Lambton Kingsway church sums up faith-based hurdle
I recently attended a funeral at the Lambton Kingsway United Church in Etobicoke, Ontario. Waiting for the proceedings to begin, I looked around the 1932-vintage structure. On one side of the transcept hung the Canadian Flag, and on the other, the Union Jack.
That the Union Jack still hangs in a Toronto United Church sums up the hurdle Ontario P.C. leader John Tory has when it comes to faith-based school funding. The United Church is certainly as politically-correct as it can be. The hymnal even has Cree translations!
I don’t doubt that the Irish Minister that presided over the funeral that day hasn’t given the flag a second thought since his first week at the church, so many years ago. It is the kind of thing that just hangs, year after year, despite the fact that Canada has had its own flag for half a century.
It matters not whether it hangs as a tribute to our Queen (see prior post “The Canadian Republic“, March 28-07) or to a different era in our country. It is still there, proudly, in urban Toronto.
If John Tory ever needed a single vignette, I think Lambton Kingsway United Church sums it up. The Union Jack still hangs in a place of honour. The Liberal lawn signs a few doors away proclaim that the sitting Liberal MPP Laurel Broten wants voters to help her “Save our schools“; perhaps not as subtle as the Union Jack, but part of the same thematic.
This Wednesday’s election, which was entirely a winnable affair for Mr. Tory, will go down as one of the great missed political opportunities of the past two generations. It rivals the 1979 budget of then Prime Minister Joe Clark. The 21.5 cent per gallon gas tax increase was meant to fix things, too. And that’s back when a litre of gas was less than 30 cents.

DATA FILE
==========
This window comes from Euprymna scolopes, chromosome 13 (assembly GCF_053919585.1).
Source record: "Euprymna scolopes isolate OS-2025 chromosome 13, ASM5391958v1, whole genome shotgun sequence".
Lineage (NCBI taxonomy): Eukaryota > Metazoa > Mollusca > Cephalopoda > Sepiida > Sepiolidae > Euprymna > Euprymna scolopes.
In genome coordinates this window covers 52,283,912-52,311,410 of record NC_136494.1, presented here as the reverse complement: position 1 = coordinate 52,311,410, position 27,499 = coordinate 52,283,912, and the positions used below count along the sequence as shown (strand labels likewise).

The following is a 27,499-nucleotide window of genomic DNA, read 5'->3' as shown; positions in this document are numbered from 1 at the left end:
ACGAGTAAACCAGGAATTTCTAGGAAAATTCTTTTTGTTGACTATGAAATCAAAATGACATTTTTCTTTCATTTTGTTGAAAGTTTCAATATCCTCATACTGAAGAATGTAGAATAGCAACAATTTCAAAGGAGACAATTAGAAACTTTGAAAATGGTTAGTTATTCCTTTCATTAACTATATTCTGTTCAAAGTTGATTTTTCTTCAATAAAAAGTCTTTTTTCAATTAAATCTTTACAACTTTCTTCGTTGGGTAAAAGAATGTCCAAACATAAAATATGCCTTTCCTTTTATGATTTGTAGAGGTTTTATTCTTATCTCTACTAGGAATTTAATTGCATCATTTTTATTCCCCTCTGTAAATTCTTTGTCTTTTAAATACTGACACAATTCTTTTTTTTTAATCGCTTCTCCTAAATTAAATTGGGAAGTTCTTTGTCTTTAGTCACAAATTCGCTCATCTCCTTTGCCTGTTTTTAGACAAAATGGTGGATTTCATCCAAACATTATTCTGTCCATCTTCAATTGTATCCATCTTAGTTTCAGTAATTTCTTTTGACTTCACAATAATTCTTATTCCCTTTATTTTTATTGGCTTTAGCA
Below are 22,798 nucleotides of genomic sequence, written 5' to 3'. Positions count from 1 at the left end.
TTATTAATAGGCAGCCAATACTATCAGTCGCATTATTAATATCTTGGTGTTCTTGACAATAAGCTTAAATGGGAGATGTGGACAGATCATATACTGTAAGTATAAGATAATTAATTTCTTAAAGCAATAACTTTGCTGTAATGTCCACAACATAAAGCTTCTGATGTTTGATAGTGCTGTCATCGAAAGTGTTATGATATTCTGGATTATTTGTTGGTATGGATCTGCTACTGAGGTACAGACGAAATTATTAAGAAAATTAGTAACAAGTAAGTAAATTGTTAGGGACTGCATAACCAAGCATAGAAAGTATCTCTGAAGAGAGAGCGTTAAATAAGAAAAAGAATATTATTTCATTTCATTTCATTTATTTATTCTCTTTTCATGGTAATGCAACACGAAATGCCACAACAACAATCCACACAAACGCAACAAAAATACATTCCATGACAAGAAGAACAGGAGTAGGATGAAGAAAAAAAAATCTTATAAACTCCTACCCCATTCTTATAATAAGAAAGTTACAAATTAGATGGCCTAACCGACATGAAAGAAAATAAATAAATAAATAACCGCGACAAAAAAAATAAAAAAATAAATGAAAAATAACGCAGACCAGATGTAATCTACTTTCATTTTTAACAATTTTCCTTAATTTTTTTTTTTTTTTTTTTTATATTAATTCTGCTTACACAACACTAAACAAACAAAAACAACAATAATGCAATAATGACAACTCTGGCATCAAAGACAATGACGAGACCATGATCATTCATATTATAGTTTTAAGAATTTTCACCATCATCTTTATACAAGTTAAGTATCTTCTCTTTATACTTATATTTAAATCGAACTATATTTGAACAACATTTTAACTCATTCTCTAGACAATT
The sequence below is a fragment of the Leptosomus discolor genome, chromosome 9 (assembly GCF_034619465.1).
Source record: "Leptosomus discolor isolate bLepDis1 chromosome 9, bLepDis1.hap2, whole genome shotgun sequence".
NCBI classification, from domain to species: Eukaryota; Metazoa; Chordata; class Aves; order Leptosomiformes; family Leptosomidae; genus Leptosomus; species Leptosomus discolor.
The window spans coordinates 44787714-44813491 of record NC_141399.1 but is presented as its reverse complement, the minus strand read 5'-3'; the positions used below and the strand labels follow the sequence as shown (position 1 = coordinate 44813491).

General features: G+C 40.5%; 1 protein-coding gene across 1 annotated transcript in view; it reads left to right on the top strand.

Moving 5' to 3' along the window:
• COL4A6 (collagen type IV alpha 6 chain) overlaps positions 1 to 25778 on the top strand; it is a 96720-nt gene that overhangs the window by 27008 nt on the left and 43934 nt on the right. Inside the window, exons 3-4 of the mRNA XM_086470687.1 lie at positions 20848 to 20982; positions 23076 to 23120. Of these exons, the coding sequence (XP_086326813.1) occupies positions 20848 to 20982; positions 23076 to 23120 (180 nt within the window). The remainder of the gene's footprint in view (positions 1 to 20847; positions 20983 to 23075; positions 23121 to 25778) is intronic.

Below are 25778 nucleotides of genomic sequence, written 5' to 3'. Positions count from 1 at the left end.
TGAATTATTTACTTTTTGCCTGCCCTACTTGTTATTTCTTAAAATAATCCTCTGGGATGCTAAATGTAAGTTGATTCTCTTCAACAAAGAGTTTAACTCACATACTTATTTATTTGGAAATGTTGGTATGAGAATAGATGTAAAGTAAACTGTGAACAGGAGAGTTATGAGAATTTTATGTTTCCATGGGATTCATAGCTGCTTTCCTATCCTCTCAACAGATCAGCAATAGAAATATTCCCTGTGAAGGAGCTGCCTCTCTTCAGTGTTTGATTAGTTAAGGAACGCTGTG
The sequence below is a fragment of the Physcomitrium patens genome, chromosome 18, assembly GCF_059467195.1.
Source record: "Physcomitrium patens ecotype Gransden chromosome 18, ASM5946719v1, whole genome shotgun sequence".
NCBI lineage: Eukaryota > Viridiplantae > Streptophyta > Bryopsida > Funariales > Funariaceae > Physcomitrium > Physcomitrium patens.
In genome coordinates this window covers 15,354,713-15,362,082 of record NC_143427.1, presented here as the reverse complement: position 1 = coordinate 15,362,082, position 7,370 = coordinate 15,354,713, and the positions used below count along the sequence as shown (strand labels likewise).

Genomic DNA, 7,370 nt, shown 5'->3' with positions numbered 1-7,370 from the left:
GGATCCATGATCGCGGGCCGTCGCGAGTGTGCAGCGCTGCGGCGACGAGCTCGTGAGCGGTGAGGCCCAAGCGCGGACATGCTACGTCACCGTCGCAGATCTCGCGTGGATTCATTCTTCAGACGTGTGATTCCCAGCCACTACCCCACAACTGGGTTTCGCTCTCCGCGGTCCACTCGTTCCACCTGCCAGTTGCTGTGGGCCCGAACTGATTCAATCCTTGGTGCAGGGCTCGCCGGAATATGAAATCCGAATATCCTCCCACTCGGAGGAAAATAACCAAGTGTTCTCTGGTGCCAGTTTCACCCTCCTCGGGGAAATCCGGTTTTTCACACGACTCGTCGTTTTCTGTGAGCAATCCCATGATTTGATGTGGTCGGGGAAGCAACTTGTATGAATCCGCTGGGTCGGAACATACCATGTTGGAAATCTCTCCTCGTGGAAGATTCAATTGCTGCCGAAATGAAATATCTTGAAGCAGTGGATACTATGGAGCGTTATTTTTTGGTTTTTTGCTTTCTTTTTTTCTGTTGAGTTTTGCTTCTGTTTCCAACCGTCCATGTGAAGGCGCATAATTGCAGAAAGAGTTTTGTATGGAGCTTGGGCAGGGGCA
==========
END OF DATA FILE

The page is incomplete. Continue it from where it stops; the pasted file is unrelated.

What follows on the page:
The Hon. Bill Davis will be the first to say that he’s proud of his mentee for taking on a issue of principle, even in a losing cause. For the life of me I can’t recall Mr. Davis ever touching a political hot potato in his entire time as Premier. Advisors such as the Hon. Maj. (Ret’d.) Edwin A. Goodman, P.C., O.C., Q.C. wouldn’t let him. Mr. Davis was the king of “non-decisions”. His 1985 promise to fully fund Catholic Schools came at the end of his career, of course, when there were no more elections to fight. Not a move of raw political courage. For all of his soothing words to come, Mr. Davis must know that he would never, as Leader of the Official Opposition, have adopted the policy that has served to skewer Mr. Tory’s chance at becoming Premier.
Twenty-two years have passed since Mr. Davis fully-funded the Separate Schools, and the Union Jack still hangs in the United Church. The negative reaction to Mr. Tory’s proposal could cost stellar P.C. candidates, such as Rick Byers, Tom Barlow and Graham Fox their electoral victories. And the reaction isn’t solely about education, but the repercussions of an immigration policy that seems to foster Canada as a splintering mosaic, not a Nation of people. For Ontarians worried about the absence of Canadian flags flying in front of people’s homes on July 1st (except for places like Markdale and Chatsworth), Mr. Tory’s proposal was one more bad omen.